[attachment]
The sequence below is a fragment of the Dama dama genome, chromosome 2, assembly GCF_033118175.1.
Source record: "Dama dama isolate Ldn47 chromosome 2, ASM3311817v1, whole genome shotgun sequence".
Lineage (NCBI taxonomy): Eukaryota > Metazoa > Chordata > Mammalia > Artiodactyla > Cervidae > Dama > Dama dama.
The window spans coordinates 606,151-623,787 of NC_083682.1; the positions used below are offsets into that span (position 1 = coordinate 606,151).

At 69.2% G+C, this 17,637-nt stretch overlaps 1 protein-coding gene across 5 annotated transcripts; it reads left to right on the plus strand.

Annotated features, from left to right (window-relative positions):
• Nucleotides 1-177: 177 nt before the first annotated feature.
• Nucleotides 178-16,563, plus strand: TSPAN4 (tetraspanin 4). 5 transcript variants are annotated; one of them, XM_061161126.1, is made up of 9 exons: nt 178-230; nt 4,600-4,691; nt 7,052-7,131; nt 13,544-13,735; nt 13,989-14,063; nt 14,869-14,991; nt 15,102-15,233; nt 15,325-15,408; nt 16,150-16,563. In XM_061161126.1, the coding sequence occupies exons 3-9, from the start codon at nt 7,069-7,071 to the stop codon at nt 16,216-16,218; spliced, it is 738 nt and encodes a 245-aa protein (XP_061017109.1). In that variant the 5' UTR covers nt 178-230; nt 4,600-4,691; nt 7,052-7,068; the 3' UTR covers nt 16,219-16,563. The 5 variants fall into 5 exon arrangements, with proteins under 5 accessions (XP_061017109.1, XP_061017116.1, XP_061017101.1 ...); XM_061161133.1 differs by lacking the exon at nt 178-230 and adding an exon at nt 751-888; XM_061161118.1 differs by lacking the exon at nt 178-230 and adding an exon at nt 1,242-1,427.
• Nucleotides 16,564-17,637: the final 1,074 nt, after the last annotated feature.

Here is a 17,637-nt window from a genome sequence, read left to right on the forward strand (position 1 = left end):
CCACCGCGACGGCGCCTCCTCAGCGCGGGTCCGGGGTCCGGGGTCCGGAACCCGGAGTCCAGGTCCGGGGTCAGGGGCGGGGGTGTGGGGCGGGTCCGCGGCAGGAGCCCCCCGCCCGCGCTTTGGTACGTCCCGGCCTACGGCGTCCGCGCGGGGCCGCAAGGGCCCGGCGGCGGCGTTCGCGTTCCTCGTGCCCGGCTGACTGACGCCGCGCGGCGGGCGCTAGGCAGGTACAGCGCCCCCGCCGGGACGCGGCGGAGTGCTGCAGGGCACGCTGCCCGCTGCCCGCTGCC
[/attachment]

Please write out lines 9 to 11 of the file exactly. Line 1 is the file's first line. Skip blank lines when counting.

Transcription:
• Nucleotides 16,564-17,637: the final 1,074 nt, after the last annotated feature.

Here is a 17,637-nt window from a genome sequence, read left to right on the forward strand (position 1 = left end):
CCACCGCGACGGCGCCTCCTCAGCGCGGGTCCGGGGTCCGGGGTCCGGAACCCGGAGTCCAGGTCCGGGGTCAGGGGCGGGGGTGTGGGGCGGGTCCGCGGCAGGAGCCCCCCGCCCGCGCTTTGGTACGTCCCGGCCTACGGCGTCCGCGCGGGGCCGCAAGGGCCCGGCGGCGGCGTTCGCGTTCCTCGTGCCCGGCTGACTGACGCCGCGCGGCGGGCGCTAGGCAGGTACAGCGCCCCCGCCGGGACGCGGCGGAGTGCTGCAGGGCACGCTGCCCGCTGCCCGCTGCC